The United States on Wednesday renewed an appeal to China to free prominent rights lawyer Gao Zhisheng, who has not heard from since last year, as Vice President Joe Biden began a visit to Beijing.
State Department spokeswoman Victoria Nuland said Biden would bring up human rights during his visit but referred reporters to his staff when asked if the vice president would raise Gao’s case in particular.
“Let me take this opportunity to again urge the Chinese government to ensure that Gao Zhisheng is immediately released from custody and to clarify the details surrounding this case and his whereabouts,” Nuland said.
“The protection of human rights is a central part of President (Barack) Obama’s foreign policy both in China and elsewhere,” she said.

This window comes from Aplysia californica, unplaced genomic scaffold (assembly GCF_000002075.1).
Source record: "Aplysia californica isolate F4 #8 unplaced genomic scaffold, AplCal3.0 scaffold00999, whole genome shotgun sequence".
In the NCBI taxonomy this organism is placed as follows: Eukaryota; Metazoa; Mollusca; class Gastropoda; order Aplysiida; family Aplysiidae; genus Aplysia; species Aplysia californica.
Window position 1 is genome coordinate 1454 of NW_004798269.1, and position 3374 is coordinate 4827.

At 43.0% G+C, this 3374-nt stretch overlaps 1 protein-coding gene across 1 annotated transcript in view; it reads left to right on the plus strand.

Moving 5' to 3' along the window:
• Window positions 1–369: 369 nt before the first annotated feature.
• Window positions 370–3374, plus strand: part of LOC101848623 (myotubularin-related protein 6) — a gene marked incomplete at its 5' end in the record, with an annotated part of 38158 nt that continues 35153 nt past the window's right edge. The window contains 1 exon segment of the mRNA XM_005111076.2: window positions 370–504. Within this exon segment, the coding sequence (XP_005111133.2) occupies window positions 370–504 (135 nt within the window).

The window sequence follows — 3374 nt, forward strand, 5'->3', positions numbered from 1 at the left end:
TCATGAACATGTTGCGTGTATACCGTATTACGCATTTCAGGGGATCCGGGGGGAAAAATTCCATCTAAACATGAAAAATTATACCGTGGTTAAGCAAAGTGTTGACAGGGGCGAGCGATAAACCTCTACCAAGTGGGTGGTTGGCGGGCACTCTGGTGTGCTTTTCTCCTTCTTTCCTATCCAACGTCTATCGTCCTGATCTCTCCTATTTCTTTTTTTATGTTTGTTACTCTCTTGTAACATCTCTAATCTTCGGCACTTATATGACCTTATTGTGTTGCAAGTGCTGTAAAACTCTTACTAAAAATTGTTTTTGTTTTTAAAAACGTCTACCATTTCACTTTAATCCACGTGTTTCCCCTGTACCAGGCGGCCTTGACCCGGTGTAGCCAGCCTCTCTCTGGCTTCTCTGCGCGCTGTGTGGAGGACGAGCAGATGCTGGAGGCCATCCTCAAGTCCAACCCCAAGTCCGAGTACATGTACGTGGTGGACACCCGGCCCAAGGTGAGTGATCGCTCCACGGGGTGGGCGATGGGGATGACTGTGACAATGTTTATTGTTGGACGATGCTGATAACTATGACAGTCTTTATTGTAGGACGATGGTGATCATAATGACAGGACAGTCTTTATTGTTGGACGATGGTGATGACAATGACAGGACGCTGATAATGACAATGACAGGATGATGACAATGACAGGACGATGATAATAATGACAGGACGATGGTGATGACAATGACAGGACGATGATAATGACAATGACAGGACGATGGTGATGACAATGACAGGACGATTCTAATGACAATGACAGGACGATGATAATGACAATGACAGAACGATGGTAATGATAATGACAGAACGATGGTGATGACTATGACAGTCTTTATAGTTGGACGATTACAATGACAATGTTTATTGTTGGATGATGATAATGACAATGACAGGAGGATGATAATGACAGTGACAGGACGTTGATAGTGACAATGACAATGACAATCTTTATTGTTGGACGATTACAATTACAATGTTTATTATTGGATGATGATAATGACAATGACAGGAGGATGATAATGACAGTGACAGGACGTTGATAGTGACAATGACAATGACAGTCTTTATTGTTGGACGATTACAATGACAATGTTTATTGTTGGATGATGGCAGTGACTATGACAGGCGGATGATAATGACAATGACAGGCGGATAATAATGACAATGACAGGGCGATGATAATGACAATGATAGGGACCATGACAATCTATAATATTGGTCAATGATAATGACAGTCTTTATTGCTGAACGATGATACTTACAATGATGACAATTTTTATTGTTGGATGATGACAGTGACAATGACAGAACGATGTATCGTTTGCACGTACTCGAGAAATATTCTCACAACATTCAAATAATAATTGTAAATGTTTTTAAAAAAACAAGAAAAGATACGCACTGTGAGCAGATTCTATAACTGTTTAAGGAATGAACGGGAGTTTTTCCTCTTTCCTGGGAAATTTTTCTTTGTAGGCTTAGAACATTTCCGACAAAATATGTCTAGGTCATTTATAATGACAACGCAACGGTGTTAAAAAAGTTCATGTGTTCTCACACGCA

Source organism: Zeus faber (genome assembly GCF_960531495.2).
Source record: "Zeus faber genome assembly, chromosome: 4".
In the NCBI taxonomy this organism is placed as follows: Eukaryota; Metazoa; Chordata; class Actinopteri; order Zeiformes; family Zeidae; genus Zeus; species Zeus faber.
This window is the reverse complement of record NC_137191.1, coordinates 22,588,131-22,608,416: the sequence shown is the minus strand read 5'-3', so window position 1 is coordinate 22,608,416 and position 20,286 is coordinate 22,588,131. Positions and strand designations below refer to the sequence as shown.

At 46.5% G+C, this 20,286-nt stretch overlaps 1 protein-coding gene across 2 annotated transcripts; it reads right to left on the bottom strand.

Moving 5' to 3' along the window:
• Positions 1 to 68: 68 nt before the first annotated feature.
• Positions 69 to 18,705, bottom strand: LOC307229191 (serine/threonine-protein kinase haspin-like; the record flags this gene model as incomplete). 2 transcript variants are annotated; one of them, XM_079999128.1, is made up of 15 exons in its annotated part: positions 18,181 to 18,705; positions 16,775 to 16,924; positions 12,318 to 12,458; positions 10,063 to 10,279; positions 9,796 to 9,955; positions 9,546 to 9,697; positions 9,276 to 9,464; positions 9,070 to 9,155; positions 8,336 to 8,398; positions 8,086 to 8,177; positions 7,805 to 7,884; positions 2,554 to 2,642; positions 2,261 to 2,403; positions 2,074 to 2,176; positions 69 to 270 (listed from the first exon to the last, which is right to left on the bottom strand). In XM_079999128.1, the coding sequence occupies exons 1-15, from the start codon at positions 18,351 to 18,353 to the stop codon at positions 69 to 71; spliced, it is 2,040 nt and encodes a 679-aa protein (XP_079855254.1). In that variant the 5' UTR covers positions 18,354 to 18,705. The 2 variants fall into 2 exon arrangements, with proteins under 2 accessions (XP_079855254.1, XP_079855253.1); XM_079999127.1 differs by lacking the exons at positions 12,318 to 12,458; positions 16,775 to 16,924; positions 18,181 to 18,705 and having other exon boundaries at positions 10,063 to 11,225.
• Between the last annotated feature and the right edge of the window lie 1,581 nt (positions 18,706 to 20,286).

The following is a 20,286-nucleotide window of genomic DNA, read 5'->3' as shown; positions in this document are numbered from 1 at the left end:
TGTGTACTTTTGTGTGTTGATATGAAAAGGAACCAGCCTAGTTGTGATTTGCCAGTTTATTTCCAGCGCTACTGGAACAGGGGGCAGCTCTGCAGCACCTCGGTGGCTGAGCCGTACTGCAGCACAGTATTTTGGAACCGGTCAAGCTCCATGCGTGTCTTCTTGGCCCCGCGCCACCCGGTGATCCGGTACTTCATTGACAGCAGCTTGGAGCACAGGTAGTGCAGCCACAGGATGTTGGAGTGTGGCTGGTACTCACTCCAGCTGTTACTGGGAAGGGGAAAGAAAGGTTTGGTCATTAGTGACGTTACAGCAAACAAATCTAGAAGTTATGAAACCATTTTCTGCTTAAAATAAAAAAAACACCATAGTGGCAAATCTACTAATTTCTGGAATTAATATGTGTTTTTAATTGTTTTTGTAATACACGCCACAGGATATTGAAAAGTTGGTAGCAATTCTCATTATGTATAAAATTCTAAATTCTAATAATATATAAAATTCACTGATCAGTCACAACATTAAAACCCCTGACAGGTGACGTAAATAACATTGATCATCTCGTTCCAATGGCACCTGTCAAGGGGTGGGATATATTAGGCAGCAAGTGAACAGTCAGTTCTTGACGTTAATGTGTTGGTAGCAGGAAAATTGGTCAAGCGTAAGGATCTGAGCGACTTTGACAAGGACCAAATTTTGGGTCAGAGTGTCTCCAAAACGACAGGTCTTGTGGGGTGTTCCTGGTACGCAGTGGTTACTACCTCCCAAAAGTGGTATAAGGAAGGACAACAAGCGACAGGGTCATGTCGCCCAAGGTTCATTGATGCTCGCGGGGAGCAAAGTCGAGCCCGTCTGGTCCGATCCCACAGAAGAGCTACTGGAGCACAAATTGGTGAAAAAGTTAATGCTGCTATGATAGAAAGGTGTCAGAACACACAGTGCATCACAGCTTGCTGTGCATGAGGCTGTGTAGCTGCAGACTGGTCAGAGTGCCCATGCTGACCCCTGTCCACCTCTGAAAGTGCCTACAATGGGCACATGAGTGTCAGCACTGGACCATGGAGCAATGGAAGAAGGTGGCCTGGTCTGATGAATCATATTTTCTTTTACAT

“Vice President Biden will raise our concerns about the human rights situation throughout China on this visit, as we consistently do,” the spokeswoman said.
“We’ve repeatedly raised our concerns about Mr. Gao’s whereabouts and well-being with the Chinese government,” according to Nuland.
“And we’ve expressed our deep concern about the reports that he may have been tortured by security officials,” she said.
The lawyer — who defended some of China’s most vulnerable people including Christians and coal miners — was convicted in 2006 on subversion charges, given a three-year suspended sentence and placed under house arrest.
Gao disappeared in February 2009, sparking global concern. He reappeared in March 2010, when he was apparently released by police. A month later, he disappeared again and has not been heard from since.
Chinese authorities have repeatedly refused to make public Gao’s whereabouts or detail any fresh charges that may have been brought against him.